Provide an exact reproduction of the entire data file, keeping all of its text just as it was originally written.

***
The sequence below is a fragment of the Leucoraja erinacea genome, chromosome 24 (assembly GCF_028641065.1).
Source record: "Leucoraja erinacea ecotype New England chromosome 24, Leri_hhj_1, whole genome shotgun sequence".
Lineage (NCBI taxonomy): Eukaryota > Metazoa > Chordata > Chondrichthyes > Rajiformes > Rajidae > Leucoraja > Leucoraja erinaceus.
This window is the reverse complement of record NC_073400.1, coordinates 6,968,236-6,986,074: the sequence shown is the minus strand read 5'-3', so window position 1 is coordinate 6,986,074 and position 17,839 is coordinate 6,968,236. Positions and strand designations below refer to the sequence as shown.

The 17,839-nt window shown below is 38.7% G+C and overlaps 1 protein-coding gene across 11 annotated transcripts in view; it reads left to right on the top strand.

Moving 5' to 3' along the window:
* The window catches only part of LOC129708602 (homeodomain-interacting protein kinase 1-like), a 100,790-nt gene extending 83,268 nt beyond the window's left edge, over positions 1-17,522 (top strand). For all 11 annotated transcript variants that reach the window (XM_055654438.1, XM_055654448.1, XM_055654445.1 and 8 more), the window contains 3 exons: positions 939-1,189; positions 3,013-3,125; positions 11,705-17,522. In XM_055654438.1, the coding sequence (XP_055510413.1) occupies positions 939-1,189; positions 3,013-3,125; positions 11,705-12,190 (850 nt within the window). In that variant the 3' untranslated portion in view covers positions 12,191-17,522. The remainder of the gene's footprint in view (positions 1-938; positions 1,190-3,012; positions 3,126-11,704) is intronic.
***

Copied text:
The sequence below is a fragment of the Leucoraja erinacea genome, chromosome 24 (assembly GCF_028641065.1).
Source record: "Leucoraja erinacea ecotype New England chromosome 24, Leri_hhj_1, whole genome shotgun sequence".
Lineage (NCBI taxonomy): Eukaryota > Metazoa > Chordata > Chondrichthyes > Rajiformes > Rajidae > Leucoraja > Leucoraja erinaceus.
This window is the reverse complement of record NC_073400.1, coordinates 6,968,236-6,986,074: the sequence shown is the minus strand read 5'-3', so window position 1 is coordinate 6,986,074 and position 17,839 is coordinate 6,968,236. Positions and strand designations below refer to the sequence as shown.

The 17,839-nt window shown below is 38.7% G+C and overlaps 1 protein-coding gene across 11 annotated transcripts in view; it reads left to right on the top strand.

Moving 5' to 3' along the window:
* The window catches only part of LOC129708602 (homeodomain-interacting protein kinase 1-like), a 100,790-nt gene extending 83,268 nt beyond the window's left edge, over positions 1-17,522 (top strand). For all 11 annotated transcript variants that reach the window (XM_055654438.1, XM_055654448.1, XM_055654445.1 and 8 more), the window contains 3 exons: positions 939-1,189; positions 3,013-3,125; positions 11,705-17,522. In XM_055654438.1, the coding sequence (XP_055510413.1) occupies positions 939-1,189; positions 3,013-3,125; positions 11,705-12,190 (850 nt within the window). In that variant the 3' untranslated portion in view covers positions 12,191-17,522. The remainder of the gene's footprint in view (positions 1-938; positions 1,190-3,012; positions 3,126-11,704) is intronic.